On the Internet, nobody knows you're dead.
Your data and personal accounts and digital identity—content that is increasingly being referred to as your "digital estate"—remain in the cloud, of course. But what's to become of it all? Should your Facebook profile remain accessible, your Instagram archived? And who should have access?
As our lives and identities are increasingly managed online and channeled through social media, the notion of digital estate management has become less of a dystopian punchline and more a topic of genuine concern—but only five states have addressed the question, NPR's All Tech Considered blog notes today:
Only five states have enacted laws so far to address digital estate management, according to an article in the journal CommLaw Conspectus. There is no uniform federal law. Without it—and if you're in a state without clear-cut digital estate guidelines—the various service agreements of Internet companies govern what happens to our digital identities after death.
That can be problematic because of privacy concerns and the lack of uniformity in policies among Internet and social media companies.
Those five states include Oklahoma, Idaho, Rhode Island, Indiana, and Connecticut. Elsewhere, as NPR's Elise Hu chronicles, your online afterlife (or your loved one's) is at the behest of the service agreements of the tech companies in question, most of whom haven't really figured out a plan to address human mortality, either. Take, for example, the case of Anthony Cannata, who committed suicide in 2011:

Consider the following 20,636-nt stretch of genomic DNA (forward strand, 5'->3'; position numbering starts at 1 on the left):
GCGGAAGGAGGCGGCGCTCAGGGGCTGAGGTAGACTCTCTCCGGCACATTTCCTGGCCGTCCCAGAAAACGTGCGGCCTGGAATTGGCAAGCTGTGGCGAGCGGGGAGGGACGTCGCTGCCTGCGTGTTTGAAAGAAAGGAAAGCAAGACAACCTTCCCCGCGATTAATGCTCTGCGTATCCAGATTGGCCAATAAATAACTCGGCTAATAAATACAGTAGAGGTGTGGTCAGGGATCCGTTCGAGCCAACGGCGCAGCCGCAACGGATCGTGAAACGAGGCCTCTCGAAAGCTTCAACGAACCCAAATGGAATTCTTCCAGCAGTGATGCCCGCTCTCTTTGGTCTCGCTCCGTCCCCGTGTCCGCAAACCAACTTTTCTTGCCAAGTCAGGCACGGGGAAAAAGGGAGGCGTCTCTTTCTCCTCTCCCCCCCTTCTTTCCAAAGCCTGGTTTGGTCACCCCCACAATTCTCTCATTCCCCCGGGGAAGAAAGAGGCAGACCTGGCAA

The murky rules around digital asset management made the 20-year-old's suicide even more painful. Before taking his own life in 2011, Cannata uploaded a photo to his Facebook account that showed him holding a gun to his mouth. His family and friends petitioned Facebook to remove the photo or grant them access to his account to remove it after his death. But because they faced obstacles in getting access, the disturbing photo stayed online for more than a month, not removed by Facebook until Cannata's mother sent the company a newspaper article about the situation.
Absent any established legal policy, a handful of morbid-minded web entrepreneurs have launched services with names like Legacy Locker and DataInherit to help you secure your digital life. The New York Times Magazine profiled the curious business in early 2011, and it seems the whole thing made some readers queasy, one going so far as to call it "the latest cyberspace craze devoted to self-delusional egotism."